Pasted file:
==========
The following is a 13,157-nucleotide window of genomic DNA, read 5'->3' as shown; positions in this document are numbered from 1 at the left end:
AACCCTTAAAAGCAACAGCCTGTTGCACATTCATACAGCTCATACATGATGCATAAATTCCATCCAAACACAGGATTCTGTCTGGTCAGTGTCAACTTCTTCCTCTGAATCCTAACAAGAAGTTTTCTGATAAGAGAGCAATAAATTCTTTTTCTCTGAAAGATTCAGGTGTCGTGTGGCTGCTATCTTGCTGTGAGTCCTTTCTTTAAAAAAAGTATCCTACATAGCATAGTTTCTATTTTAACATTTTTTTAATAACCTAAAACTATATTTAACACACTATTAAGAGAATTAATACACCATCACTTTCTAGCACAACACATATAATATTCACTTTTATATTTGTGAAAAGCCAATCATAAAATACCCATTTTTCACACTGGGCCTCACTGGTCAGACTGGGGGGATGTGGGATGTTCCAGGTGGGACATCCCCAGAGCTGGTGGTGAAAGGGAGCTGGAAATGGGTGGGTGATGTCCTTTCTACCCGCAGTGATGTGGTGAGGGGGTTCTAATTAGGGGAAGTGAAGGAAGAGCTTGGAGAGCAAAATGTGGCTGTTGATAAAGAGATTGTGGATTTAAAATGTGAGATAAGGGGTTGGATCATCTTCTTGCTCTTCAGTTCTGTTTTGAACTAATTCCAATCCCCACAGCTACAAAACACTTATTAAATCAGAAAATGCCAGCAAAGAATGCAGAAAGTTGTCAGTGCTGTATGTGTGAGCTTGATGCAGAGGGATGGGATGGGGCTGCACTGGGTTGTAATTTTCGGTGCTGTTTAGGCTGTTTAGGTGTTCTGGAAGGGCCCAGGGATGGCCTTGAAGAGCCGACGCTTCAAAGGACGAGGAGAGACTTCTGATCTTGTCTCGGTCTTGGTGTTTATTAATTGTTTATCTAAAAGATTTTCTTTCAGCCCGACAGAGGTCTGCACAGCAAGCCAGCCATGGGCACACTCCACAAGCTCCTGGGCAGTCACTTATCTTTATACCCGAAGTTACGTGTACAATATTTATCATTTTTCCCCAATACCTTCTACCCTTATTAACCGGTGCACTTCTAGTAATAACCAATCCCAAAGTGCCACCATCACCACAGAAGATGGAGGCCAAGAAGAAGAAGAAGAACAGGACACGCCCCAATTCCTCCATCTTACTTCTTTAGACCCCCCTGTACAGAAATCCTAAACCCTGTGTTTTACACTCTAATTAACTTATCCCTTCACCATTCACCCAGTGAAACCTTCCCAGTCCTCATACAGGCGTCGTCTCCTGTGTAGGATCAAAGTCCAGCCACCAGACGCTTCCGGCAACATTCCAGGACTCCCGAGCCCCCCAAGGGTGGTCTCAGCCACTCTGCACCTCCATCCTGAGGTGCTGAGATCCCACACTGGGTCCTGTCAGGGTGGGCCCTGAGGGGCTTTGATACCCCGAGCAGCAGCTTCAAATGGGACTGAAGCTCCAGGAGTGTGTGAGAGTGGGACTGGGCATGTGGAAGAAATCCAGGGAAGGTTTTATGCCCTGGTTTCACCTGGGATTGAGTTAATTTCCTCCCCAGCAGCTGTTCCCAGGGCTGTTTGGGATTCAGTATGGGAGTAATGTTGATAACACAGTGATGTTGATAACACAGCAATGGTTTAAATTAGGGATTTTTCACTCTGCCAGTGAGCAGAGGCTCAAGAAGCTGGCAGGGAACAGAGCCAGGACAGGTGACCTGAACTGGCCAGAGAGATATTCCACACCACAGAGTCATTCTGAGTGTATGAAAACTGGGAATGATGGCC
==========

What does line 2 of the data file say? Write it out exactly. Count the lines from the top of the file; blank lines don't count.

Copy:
AACCCTTAAAAGCAACAGCCTGTTGCACATTCATACAGCTCATACATGATGCATAAATTCCATCCAAACACAGGATTCTGTCTGGTCAGTGTCAACTTCTTCCTCTGAATCCTAACAAGAAGTTTTCTGATAAGAGAGCAATAAATTCTTTTTCTCTGAAAGATTCAGGTGTCGTGTGGCTGCTATCTTGCTGTGAGTCCTTTCTTTAAAAAAAGTATCCTACATAGCATAGTTTCTATTTTAACATTTTTTTAATAACCTAAAACTATATTTAACACACTATTAAGAGAATTAATACACCATCACTTTCTAGCACAACACATATAATATTCACTTTTATATTTGTGAAAAGCCAATCATAAAATACCCATTTTTCACACTGGGCCTCACTGGTCAGACTGGGGGGATGTGGGATGTTCCAGGTGGGACATCCCCAGAGCTGGTGGTGAAAGGGAGCTGGAAATGGGTGGGTGATGTCCTTTCTACCCGCAGTGATGTGGTGAGGGGGTTCTAATTAGGGGAAGTGAAGGAAGAGCTTGGAGAGCAAAATGTGGCTGTTGATAAAGAGATTGTGGATTTAAAATGTGAGATAAGGGGTTGGATCATCTTCTTGCTCTTCAGTTCTGTTTTGAACTAATTCCAATCCCCACAGCTACAAAACACTTATTAAATCAGAAAATGCCAGCAAAGAATGCAGAAAGTTGTCAGTGCTGTATGTGTGAGCTTGATGCAGAGGGATGGGATGGGGCTGCACTGGGTTGTAATTTTCGGTGCTGTTTAGGCTGTTTAGGTGTTCTGGAAGGGCCCAGGGATGGCCTTGAAGAGCCGACGCTTCAAAGGACGAGGAGAGACTTCTGATCTTGTCTCGGTCTTGGTGTTTATTAATTGTTTATCTAAAAGATTTTCTTTCAGCCCGACAGAGGTCTGCACAGCAAGCCAGCCATGGGCACACTCCACAAGCTCCTGGGCAGTCACTTATCTTTATACCCGAAGTTACGTGTACAATATTTATCATTTTTCCCCAATACCTTCTACCCTTATTAACCGGTGCACTTCTAGTAATAACCAATCCCAAAGTGCCACCATCACCACAGAAGATGGAGGCCAAGAAGAAGAAGAAGAACAGGACACGCCCCAATTCCTCCATCTTACTTCTTTAGACCCCCCTGTACAGAAATCCTAAACCCTGTGTTTTACACTCTAATTAACTTATCCCTTCACCATTCACCCAGTGAAACCTTCCCAGTCCTCATACAGGCGTCGTCTCCTGTGTAGGATCAAAGTCCAGCCACCAGACGCTTCCGGCAACATTCCAGGACTCCCGAGCCCCCCAAGGGTGGTCTCAGCCACTCTGCACCTCCATCCTGAGGTGCTGAGATCCCACACTGGGTCCTGTCAGGGTGGGCCCTGAGGGGCTTTGATACCCCGAGCAGCAGCTTCAAATGGGACTGAAGCTCCAGGAGTGTGTGAGAGTGGGACTGGGCATGTGGAAGAAATCCAGGGAAGGTTTTATGCCCTGGTTTCACCTGGGATTGAGTTAATTTCCTCCCCAGCAGCTGTTCCCAGGGCTGTTTGGGATTCAGTATGGGAGTAATGTTGATAACACAGTGATGTTGATAACACAGCAATGGTTTAAATTAGGGATTTTTCACTCTGCCAGTGAGCAGAGGCTCAAGAAGCTGGCAGGGAACAGAGCCAGGACAGGTGACCTGAACTGGCCAGAGAGATATTCCACACCACAGAGTCATTCTGAGTGTATGAAAACTGGGAATGATGGCC